[research interests]



Atmospheric chemistry plays a critical role in governing both the abundance and distribution of greenhouse gases, air pollutants and aerosol particles. The skill with which climate and chemistry models represent the current state of the atmosphere and respond accurately to chemical and physical perturbation is limited by our understanding of the underlying chemical processes. Direct ambient observations, supported by detailed laboratory investigations, provide unparalleled constraints for, and confidence in climate and chemistry simulations and ultimately the policy recommendations derived from them.

Research in the Bertram group is designed to provide direct experimental and observation based constraints for a host of chemical processes. Projects include:

I. In situ measurements of heterogeneous reactions on ambient aerosol particles

Project Summary: The objective of this project is to identify the mechanistic drivers that control the variability in heterogeneous aerosol processes through direct in situ measurement of reaction kinetics on ambient aerosol particles. Heterogeneous reactions, occurring between gases and aerosol particles, alter the climate-relevant properties of aerosols and catalyze reaction processes that are energetically unfavorable in the gas phase. In this project, the heterogeneous reactivity of complex, ambient aerosol particles will be investigated to determine: 1) how representative laboratory investigations of heterogeneous processes conducted on model, simple systems are of the real atmosphere, 2) the impact of heterogeneous processes on ambient particle hygroscopicity and optical properties, and 3) the uptake kinetics for a host of atmospheric trace gases as a function of particle composition and phase. The results of these investigations will be used to directly improve the representation of heterogeneous processes in global climate models.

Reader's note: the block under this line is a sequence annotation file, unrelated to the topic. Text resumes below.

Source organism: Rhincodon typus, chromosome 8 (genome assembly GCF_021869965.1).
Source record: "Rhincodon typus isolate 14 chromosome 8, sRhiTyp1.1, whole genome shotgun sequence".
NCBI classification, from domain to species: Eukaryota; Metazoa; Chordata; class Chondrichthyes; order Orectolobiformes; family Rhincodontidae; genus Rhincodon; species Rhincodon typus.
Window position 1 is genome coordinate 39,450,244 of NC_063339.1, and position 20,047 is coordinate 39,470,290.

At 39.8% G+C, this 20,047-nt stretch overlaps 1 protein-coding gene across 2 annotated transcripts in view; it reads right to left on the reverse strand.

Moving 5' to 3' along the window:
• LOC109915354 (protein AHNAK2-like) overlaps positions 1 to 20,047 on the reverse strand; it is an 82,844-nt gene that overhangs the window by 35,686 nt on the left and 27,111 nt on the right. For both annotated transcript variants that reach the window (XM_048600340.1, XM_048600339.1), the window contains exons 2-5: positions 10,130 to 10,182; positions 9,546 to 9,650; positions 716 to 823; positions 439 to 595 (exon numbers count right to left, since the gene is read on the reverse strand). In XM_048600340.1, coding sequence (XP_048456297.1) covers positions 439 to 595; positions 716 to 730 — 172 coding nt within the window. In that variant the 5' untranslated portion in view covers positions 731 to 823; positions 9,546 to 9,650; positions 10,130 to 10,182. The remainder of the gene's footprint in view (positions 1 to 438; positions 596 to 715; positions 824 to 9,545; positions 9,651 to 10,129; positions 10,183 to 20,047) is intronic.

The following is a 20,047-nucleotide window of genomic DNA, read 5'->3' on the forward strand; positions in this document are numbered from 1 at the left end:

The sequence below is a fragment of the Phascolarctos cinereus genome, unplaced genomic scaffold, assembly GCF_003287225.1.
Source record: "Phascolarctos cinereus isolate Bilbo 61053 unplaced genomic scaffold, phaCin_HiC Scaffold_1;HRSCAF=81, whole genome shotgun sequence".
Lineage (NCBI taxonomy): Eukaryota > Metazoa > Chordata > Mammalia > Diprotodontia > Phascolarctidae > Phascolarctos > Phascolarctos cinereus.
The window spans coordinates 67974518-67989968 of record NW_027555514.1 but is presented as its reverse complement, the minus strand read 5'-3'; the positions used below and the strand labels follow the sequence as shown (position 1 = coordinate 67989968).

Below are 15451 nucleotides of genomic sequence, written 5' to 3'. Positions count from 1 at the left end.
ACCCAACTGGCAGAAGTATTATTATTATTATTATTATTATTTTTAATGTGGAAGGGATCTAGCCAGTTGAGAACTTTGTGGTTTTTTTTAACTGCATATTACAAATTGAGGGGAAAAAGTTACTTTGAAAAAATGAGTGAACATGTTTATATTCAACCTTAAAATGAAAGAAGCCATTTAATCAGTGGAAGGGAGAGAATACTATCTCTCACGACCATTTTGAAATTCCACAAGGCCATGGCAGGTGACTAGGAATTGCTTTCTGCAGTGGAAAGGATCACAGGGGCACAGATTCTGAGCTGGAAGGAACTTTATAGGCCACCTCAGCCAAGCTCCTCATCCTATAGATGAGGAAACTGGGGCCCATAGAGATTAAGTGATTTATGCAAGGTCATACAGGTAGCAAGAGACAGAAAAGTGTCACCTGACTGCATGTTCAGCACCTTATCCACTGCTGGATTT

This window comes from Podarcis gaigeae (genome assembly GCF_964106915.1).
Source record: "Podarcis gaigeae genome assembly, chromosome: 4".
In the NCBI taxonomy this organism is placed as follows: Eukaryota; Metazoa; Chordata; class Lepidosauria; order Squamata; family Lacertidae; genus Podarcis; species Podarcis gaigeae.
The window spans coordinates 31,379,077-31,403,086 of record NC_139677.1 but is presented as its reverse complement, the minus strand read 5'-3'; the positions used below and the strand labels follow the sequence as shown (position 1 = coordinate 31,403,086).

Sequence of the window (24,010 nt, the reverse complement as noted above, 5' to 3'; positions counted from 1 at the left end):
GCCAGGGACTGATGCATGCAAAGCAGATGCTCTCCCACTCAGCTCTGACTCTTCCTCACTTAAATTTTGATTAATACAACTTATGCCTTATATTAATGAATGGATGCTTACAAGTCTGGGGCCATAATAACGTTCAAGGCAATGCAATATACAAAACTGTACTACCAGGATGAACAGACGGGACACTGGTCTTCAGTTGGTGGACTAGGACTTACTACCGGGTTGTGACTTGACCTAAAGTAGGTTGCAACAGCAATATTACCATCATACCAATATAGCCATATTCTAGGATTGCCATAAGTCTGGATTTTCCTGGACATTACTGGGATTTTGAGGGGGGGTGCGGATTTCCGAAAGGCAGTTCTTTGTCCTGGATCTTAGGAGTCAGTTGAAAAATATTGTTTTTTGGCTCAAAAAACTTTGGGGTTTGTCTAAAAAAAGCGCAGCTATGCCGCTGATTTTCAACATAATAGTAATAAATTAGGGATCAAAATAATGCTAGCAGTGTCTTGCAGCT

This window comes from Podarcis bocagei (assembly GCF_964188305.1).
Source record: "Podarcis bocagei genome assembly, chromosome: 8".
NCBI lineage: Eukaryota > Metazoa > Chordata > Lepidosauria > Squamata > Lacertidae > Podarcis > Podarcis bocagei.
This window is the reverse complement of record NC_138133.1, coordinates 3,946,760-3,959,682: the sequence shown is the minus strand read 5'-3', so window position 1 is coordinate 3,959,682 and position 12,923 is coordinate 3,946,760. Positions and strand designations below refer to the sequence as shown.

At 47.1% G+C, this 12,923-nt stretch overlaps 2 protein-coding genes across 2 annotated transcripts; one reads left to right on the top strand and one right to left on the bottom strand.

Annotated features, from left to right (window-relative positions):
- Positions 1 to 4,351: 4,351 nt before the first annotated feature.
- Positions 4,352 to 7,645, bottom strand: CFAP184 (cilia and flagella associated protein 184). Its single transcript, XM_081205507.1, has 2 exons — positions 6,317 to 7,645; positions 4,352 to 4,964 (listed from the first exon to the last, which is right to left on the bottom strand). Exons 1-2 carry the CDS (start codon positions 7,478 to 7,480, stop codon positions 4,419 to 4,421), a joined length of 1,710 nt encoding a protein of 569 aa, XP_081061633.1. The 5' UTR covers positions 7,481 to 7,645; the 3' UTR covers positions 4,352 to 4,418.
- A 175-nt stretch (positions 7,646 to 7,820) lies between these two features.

Funding: DOE Early Career Award


Figure: Observations of the N2O5 reactive uptake coefficient (red) as measured on ambient particles from the SIO pier. Simultaneous measurements of aerosol surface area are shown in black. Changes in the g(N2O5) strongly correlate with air mass type, where the uptake coefficient is elevated in clean marine air chracterized by fresh sea-spray.

II. Air-sea exchange of volatile organic compounds: Impacts on climate and atmospheric chemistry